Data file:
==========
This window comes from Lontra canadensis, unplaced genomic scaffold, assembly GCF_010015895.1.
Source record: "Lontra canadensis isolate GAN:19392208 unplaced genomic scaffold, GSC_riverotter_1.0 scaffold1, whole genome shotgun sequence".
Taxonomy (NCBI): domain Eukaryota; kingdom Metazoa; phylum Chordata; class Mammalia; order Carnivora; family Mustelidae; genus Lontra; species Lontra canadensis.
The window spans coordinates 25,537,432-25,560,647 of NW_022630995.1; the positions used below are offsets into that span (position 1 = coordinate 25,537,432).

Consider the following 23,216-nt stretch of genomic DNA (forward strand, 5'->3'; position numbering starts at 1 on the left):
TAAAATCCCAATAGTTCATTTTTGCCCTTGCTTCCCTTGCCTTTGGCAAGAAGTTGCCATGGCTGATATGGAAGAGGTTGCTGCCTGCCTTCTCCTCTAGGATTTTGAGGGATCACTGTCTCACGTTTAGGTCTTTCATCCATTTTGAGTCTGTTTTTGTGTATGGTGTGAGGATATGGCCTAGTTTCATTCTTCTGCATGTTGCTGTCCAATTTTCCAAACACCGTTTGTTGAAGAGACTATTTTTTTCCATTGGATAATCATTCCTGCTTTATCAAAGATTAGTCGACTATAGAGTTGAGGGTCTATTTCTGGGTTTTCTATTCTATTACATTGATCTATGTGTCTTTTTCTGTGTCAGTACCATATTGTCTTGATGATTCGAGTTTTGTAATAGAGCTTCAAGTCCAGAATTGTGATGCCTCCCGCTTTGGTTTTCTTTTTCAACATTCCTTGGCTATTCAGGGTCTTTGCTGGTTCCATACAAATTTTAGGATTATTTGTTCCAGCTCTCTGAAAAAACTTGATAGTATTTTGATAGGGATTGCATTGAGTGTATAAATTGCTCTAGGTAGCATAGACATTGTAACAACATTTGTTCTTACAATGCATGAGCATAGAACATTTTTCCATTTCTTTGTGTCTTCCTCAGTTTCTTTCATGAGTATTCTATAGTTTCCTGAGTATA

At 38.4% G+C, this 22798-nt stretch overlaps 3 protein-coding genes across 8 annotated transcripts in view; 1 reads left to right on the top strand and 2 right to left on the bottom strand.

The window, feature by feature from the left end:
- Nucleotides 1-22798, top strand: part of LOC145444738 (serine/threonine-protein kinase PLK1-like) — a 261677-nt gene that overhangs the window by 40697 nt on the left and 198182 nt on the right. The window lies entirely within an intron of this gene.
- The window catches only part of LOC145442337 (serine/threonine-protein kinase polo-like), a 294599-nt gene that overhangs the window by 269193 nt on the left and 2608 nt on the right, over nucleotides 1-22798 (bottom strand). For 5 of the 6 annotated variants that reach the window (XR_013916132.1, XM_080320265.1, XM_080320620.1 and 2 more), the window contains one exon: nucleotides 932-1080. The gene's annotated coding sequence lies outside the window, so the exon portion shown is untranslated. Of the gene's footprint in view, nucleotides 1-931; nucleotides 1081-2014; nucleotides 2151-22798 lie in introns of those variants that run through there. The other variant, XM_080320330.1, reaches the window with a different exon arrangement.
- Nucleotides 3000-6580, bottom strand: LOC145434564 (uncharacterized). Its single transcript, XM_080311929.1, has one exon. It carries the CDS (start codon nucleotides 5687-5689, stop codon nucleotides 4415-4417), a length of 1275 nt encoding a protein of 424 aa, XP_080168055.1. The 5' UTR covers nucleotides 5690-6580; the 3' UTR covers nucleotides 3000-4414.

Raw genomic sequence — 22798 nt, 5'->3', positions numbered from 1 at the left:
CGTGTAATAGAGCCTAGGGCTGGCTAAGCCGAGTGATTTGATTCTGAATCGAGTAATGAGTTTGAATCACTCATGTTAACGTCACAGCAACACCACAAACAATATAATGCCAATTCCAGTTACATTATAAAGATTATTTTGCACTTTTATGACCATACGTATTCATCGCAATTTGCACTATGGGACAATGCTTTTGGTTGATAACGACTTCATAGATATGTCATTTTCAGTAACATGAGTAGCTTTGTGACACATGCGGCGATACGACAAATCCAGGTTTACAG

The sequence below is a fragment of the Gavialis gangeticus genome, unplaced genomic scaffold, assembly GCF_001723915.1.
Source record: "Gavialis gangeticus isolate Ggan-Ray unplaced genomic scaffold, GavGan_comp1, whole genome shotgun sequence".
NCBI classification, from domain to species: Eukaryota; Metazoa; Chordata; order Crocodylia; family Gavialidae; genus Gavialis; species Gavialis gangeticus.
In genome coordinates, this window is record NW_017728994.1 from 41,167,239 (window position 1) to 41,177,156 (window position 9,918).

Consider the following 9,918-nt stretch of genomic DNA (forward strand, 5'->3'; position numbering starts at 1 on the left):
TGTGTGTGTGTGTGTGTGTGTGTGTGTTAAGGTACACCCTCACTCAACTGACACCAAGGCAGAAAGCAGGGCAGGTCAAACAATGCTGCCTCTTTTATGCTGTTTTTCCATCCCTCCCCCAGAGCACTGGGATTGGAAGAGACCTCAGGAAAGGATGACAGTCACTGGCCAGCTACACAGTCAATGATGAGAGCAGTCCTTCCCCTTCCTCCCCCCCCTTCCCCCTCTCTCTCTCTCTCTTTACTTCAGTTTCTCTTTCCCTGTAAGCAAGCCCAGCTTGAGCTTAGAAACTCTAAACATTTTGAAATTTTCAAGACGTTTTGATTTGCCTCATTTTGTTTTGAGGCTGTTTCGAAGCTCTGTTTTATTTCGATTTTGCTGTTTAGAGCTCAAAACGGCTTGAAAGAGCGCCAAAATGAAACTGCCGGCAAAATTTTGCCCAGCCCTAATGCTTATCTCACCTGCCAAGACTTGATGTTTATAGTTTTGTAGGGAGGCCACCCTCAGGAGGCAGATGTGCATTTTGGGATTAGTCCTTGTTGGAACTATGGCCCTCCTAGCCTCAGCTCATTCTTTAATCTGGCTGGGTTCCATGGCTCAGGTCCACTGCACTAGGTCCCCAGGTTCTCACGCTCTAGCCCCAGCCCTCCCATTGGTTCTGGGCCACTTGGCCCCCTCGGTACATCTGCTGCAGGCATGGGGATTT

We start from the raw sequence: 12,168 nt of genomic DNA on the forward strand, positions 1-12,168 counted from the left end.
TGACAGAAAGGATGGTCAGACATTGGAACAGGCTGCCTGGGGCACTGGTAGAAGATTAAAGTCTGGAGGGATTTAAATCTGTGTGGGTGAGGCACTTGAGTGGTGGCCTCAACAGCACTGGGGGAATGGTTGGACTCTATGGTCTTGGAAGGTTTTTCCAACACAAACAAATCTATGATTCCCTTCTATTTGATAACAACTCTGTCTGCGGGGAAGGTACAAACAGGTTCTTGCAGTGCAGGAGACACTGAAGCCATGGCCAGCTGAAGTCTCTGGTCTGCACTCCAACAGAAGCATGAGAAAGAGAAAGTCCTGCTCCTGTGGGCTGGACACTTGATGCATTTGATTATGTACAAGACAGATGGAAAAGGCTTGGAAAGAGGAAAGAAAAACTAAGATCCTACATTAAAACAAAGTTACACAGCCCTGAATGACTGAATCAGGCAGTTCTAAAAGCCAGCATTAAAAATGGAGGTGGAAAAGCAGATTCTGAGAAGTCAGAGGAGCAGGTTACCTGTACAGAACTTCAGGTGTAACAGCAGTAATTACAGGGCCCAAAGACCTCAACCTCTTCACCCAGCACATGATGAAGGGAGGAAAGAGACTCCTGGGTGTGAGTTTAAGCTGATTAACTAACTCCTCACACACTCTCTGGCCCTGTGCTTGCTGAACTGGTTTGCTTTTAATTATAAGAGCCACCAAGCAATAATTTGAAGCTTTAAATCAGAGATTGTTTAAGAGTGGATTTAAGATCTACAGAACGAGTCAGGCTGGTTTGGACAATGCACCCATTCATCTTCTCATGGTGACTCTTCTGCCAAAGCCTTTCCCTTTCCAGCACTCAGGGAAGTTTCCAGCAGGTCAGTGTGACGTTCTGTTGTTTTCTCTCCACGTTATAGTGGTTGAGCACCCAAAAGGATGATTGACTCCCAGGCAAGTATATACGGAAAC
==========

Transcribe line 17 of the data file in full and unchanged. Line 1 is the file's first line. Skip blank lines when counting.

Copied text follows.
In genome coordinates, this window is record NW_017728994.1 from 41,167,239 (window position 1) to 41,177,156 (window position 9,918).